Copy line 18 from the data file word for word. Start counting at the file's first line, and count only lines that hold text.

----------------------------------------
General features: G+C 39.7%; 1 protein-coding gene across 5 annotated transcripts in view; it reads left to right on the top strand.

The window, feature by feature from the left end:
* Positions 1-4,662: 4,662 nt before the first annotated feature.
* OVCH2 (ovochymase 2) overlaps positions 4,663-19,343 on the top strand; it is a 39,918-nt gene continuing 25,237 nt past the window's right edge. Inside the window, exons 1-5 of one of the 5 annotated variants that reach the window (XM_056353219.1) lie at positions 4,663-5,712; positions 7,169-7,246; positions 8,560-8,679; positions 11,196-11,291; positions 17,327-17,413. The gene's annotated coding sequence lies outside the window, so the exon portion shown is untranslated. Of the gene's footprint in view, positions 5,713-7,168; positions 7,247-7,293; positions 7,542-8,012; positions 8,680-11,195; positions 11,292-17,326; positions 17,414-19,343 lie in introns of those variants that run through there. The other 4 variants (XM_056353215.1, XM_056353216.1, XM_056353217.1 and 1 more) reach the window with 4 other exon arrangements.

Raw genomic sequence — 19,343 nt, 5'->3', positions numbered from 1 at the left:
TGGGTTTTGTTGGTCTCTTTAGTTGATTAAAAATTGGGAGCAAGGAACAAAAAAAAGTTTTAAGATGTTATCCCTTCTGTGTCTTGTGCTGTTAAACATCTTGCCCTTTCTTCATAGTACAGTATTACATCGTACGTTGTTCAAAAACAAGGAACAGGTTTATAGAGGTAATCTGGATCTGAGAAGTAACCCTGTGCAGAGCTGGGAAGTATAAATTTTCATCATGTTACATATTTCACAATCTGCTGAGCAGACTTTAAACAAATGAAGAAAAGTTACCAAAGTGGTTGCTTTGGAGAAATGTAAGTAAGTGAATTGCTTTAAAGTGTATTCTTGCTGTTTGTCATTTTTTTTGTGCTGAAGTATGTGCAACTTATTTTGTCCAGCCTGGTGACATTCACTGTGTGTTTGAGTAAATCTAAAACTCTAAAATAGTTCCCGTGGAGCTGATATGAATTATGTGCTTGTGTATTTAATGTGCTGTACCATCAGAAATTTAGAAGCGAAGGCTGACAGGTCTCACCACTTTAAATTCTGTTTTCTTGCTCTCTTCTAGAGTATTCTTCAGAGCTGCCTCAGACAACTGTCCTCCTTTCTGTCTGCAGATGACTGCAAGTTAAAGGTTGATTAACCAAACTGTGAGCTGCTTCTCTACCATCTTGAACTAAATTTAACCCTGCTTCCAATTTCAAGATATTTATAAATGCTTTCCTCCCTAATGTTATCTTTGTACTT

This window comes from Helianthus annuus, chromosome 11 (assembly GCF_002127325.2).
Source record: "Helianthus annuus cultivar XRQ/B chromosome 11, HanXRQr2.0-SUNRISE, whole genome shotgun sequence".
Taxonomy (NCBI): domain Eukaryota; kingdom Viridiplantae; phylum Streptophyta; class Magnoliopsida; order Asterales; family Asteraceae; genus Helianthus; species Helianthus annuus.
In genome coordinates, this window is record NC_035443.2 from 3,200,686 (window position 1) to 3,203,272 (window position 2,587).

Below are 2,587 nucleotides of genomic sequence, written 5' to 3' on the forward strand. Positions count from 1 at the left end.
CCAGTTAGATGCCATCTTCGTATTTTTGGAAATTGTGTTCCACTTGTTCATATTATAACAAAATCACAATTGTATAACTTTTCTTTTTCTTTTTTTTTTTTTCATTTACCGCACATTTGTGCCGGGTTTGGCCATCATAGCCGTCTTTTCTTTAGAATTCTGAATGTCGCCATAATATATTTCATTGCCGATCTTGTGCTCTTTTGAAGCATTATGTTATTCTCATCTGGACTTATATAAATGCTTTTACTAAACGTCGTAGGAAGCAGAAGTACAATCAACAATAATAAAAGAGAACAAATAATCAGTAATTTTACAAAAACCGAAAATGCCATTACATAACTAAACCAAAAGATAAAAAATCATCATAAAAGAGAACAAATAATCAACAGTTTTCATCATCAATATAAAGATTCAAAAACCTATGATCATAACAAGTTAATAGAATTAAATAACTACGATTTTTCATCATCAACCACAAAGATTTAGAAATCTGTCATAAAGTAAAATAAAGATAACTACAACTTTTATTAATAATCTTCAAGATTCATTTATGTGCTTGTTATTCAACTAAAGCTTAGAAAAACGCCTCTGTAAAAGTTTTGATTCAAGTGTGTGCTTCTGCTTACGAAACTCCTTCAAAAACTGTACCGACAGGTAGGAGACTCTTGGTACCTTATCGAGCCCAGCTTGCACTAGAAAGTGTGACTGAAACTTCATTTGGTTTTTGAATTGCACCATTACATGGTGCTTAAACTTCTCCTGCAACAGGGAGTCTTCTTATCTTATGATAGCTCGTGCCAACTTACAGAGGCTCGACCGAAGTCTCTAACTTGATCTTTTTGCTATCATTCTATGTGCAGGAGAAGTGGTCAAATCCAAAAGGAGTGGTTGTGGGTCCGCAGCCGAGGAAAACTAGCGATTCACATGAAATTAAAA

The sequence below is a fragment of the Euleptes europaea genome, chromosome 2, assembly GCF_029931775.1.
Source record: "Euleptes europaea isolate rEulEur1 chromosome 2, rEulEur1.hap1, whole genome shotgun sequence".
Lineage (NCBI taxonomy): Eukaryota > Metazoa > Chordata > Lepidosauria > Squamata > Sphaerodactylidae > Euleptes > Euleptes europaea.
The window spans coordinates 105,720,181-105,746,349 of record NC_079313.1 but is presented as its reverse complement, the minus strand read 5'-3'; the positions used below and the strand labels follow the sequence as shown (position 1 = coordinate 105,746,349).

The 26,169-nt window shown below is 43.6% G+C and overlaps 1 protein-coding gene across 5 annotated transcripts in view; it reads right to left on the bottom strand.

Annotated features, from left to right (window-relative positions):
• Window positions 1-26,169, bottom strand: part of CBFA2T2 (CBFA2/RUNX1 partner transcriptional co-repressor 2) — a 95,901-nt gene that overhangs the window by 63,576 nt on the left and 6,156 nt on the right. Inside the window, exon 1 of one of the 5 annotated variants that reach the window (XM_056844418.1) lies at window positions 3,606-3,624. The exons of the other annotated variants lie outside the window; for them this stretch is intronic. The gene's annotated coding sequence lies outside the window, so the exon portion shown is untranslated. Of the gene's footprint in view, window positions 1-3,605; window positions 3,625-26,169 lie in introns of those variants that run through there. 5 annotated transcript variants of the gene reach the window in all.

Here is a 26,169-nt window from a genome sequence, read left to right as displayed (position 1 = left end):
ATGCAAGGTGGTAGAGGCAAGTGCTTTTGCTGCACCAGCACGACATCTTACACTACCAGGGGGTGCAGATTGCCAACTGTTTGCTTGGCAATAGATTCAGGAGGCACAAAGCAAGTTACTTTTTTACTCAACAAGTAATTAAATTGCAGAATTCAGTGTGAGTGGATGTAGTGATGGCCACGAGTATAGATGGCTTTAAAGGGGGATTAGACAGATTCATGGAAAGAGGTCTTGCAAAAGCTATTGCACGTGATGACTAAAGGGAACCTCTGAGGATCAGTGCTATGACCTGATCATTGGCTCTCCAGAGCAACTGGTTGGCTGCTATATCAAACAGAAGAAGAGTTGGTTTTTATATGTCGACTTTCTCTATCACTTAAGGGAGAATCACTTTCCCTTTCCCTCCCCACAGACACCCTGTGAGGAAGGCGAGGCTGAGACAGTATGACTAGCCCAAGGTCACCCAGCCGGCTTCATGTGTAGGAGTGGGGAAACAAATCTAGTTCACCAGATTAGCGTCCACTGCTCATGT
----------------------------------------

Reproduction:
Annotated features, from left to right (window-relative positions):